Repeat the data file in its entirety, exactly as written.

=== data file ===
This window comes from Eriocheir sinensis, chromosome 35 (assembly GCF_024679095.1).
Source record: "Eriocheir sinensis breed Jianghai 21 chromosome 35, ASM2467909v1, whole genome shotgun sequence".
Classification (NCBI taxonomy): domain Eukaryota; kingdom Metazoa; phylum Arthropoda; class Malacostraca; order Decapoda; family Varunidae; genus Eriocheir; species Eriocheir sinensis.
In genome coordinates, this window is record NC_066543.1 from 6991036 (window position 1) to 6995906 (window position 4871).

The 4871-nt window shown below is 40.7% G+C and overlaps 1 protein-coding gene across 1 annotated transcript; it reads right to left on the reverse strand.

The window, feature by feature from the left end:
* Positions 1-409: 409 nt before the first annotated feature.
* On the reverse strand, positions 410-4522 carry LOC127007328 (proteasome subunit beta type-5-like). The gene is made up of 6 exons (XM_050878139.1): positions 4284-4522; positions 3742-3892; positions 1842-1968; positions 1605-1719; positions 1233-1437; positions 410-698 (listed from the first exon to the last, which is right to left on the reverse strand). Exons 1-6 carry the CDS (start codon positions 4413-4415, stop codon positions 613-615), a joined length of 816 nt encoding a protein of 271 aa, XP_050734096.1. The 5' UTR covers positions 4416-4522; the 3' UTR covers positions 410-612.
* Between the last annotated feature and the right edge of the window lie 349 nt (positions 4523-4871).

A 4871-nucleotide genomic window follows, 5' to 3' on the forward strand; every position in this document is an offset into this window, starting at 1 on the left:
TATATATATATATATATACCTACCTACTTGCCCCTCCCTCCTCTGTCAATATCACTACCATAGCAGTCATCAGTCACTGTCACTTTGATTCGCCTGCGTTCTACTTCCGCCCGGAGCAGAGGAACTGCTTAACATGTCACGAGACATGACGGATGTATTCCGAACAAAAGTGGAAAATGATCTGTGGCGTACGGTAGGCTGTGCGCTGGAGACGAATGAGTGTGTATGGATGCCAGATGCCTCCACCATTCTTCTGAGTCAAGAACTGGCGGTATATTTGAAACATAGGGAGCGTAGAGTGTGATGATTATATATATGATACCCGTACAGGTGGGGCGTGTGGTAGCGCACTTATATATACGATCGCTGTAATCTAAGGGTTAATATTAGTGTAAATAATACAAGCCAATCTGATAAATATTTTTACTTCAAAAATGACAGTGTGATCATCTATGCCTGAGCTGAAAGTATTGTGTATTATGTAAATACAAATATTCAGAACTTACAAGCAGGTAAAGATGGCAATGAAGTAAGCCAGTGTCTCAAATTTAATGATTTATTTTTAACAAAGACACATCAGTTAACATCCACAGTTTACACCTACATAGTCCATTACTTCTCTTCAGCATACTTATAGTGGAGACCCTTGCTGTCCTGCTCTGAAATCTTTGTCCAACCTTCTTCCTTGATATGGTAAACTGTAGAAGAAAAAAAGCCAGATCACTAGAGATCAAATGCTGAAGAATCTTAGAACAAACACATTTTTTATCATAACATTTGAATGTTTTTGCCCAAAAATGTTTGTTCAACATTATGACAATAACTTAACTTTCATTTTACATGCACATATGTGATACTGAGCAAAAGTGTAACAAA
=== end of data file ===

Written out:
This window comes from Eriocheir sinensis, chromosome 35 (assembly GCF_024679095.1).
Source record: "Eriocheir sinensis breed Jianghai 21 chromosome 35, ASM2467909v1, whole genome shotgun sequence".
Classification (NCBI taxonomy): domain Eukaryota; kingdom Metazoa; phylum Arthropoda; class Malacostraca; order Decapoda; family Varunidae; genus Eriocheir; species Eriocheir sinensis.
In genome coordinates, this window is record NC_066543.1 from 6991036 (window position 1) to 6995906 (window position 4871).

The 4871-nt window shown below is 40.7% G+C and overlaps 1 protein-coding gene across 1 annotated transcript; it reads right to left on the reverse strand.

The window, feature by feature from the left end:
* Positions 1-409: 409 nt before the first annotated feature.
* On the reverse strand, positions 410-4522 carry LOC127007328 (proteasome subunit beta type-5-like). The gene is made up of 6 exons (XM_050878139.1): positions 4284-4522; positions 3742-3892; positions 1842-1968; positions 1605-1719; positions 1233-1437; positions 410-698 (listed from the first exon to the last, which is right to left on the reverse strand). Exons 1-6 carry the CDS (start codon positions 4413-4415, stop codon positions 613-615), a joined length of 816 nt encoding a protein of 271 aa, XP_050734096.1. The 5' UTR covers positions 4416-4522; the 3' UTR covers positions 410-612.
* Between the last annotated feature and the right edge of the window lie 349 nt (positions 4523-4871).

A 4871-nucleotide genomic window follows, 5' to 3' on the forward strand; every position in this document is an offset into this window, starting at 1 on the left:
TATATATATATATATATACCTACCTACTTGCCCCTCCCTCCTCTGTCAATATCACTACCATAGCAGTCATCAGTCACTGTCACTTTGATTCGCCTGCGTTCTACTTCCGCCCGGAGCAGAGGAACTGCTTAACATGTCACGAGACATGACGGATGTATTCCGAACAAAAGTGGAAAATGATCTGTGGCGTACGGTAGGCTGTGCGCTGGAGACGAATGAGTGTGTATGGATGCCAGATGCCTCCACCATTCTTCTGAGTCAAGAACTGGCGGTATATTTGAAACATAGGGAGCGTAGAGTGTGATGATTATATATATGATACCCGTACAGGTGGGGCGTGTGGTAGCGCACTTATATATACGATCGCTGTAATCTAAGGGTTAATATTAGTGTAAATAATACAAGCCAATCTGATAAATATTTTTACTTCAAAAATGACAGTGTGATCATCTATGCCTGAGCTGAAAGTATTGTGTATTATGTAAATACAAATATTCAGAACTTACAAGCAGGTAAAGATGGCAATGAAGTAAGCCAGTGTCTCAAATTTAATGATTTATTTTTAACAAAGACACATCAGTTAACATCCACAGTTTACACCTACATAGTCCATTACTTCTCTTCAGCATACTTATAGTGGAGACCCTTGCTGTCCTGCTCTGAAATCTTTGTCCAACCTTCTTCCTTGATATGGTAAACTGTAGAAGAAAAAAAGCCAGATCACTAGAGATCAAATGCTGAAGAATCTTAGAACAAACACATTTTTTATCATAACATTTGAATGTTTTTGCCCAAAAATGTTTGTTCAACATTATGACAATAACTTAACTTTCATTTTACATGCACATATGTGATACTGAGCAAAAGTGTAACAAA